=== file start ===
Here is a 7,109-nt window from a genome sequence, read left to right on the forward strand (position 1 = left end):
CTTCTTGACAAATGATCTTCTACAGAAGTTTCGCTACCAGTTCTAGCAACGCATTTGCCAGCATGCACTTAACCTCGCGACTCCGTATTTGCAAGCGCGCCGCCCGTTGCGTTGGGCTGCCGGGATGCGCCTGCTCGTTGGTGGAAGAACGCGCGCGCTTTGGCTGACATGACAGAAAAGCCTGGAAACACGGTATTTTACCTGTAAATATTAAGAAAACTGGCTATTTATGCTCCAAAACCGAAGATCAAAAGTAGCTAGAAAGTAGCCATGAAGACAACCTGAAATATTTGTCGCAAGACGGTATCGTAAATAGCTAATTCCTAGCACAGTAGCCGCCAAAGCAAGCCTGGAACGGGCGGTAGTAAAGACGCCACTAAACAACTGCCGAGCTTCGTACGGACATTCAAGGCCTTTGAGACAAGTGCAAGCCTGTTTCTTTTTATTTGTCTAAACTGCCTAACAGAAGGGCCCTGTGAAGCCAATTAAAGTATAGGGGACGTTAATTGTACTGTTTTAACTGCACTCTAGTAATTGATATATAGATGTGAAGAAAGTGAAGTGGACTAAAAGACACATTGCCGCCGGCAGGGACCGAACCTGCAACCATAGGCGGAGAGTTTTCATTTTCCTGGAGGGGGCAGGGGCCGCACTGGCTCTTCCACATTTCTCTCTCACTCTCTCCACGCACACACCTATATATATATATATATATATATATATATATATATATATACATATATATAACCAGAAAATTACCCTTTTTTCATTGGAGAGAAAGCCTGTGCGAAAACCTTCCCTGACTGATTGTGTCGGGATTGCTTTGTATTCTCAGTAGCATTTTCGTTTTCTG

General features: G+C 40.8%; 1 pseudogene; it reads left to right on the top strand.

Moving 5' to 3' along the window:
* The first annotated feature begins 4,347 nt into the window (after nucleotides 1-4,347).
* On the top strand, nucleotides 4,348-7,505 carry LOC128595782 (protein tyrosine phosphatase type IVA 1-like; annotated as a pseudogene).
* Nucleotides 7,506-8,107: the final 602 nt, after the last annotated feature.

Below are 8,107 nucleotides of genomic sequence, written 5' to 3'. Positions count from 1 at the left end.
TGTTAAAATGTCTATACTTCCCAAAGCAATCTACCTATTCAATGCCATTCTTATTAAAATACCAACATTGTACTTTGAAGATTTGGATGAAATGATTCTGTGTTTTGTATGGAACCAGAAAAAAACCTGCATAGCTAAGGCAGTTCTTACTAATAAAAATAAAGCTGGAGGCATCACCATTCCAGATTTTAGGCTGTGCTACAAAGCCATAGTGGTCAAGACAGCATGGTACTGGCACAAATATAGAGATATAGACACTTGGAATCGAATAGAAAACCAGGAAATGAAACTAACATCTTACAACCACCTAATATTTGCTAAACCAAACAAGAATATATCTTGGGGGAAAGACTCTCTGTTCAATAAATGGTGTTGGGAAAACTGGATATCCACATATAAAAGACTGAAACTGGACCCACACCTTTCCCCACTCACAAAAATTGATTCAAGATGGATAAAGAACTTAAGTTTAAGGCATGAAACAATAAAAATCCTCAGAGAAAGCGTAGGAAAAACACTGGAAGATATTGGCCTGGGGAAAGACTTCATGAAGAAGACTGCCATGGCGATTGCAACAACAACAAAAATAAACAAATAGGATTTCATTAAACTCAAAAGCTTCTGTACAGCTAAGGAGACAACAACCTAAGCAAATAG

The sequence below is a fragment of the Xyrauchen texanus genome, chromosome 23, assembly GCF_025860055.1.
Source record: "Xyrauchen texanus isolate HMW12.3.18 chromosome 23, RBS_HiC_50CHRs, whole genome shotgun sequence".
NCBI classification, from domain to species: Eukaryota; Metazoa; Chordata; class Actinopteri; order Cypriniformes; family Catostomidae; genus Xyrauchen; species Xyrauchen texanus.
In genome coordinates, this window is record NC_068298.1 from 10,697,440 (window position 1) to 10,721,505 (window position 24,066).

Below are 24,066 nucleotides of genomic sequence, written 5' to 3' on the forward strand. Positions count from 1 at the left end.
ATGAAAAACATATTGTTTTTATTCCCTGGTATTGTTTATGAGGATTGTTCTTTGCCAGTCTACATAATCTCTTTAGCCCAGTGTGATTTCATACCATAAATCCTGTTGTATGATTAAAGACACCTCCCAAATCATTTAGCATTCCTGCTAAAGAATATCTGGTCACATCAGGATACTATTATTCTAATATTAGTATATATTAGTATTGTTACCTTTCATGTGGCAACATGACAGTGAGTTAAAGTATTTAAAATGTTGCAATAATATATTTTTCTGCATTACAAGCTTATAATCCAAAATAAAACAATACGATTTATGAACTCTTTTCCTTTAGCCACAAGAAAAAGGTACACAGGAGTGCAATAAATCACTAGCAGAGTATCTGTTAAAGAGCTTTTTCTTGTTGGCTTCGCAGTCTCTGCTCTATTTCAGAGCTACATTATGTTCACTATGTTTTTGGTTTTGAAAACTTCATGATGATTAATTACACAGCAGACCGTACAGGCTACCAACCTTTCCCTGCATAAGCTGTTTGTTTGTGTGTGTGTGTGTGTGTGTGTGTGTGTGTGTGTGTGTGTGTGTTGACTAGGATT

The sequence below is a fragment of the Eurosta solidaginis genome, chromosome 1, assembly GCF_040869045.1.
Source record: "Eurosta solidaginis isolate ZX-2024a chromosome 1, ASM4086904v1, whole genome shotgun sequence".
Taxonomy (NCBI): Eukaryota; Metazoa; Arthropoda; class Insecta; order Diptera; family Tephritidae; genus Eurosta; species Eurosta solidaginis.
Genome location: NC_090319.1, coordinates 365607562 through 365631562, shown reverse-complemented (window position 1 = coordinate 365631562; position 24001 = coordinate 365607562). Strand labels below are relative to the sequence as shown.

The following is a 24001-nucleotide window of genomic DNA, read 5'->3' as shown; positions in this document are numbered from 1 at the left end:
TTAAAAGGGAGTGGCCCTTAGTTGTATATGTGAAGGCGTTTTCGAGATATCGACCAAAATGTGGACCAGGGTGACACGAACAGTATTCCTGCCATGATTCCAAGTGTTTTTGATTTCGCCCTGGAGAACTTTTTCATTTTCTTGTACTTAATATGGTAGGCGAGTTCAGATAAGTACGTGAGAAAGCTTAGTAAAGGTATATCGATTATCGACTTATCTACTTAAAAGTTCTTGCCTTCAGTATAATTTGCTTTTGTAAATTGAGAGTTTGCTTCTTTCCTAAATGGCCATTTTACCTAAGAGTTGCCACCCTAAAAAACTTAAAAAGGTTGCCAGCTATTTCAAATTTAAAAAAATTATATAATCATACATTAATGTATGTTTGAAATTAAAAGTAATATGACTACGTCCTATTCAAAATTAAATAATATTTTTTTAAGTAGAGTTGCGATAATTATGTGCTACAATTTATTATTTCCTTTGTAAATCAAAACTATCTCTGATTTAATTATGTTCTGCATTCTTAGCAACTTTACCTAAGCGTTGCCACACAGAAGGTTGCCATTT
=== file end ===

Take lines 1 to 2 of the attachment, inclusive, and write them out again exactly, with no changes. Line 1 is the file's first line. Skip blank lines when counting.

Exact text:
Here is a 7,109-nt window from a genome sequence, read left to right on the forward strand (position 1 = left end):
CTTCTTGACAAATGATCTTCTACAGAAGTTTCGCTACCAGTTCTAGCAACGCATTTGCCAGCATGCACTTAACCTCGCGACTCCGTATTTGCAAGCGCGCCGCCCGTTGCGTTGGGCTGCCGGGATGCGCCTGCTCGTTGGTGGAAGAACGCGCGCGCTTTGGCTGACATGACAGAAAAGCCTGGAAACACGGTATTTTACCTGTAAATATTAAGAAAACTGGCTATTTATGCTCCAAAACCGAAGATCAAAAGTAGCTAGAAAGTAGCCATGAAGACAACCTGAAATATTTGTCGCAAGACGGTATCGTAAATAGCTAATTCCTAGCACAGTAGCCGCCAAAGCAAGCCTGGAACGGGCGGTAGTAAAGACGCCACTAAACAACTGCCGAGCTTCGTACGGACATTCAAGGCCTTTGAGACAAGTGCAAGCCTGTTTCTTTTTATTTGTCTAAACTGCCTAACAGAAGGGCCCTGTGAAGCCAATTAAAGTATAGGGGACGTTAATTGTACTGTTTTAACTGCACTCTAGTAATTGATATATAGATGTGAAGAAAGTGAAGTGGACTAAAAGACACATTGCCGCCGGCAGGGACCGAACCTGCAACCATAGGCGGAGAGTTTTCATTTTCCTGGAGGGGGCAGGGGCCGCACTGGCTCTTCCACATTTCTCTCTCACTCTCTCCACGCACACACCTATATATATATATATATATATATATATATATATATATATACATATATATAACCAGAAAATTACCCTTTTTTCATTGGAGAGAAAGCCTGTGCGAAAACCTTCCCTGACTGATTGTGTCGGGATTGCTTTGTATTCTCAGTAGCATTTTCGTTTTCTG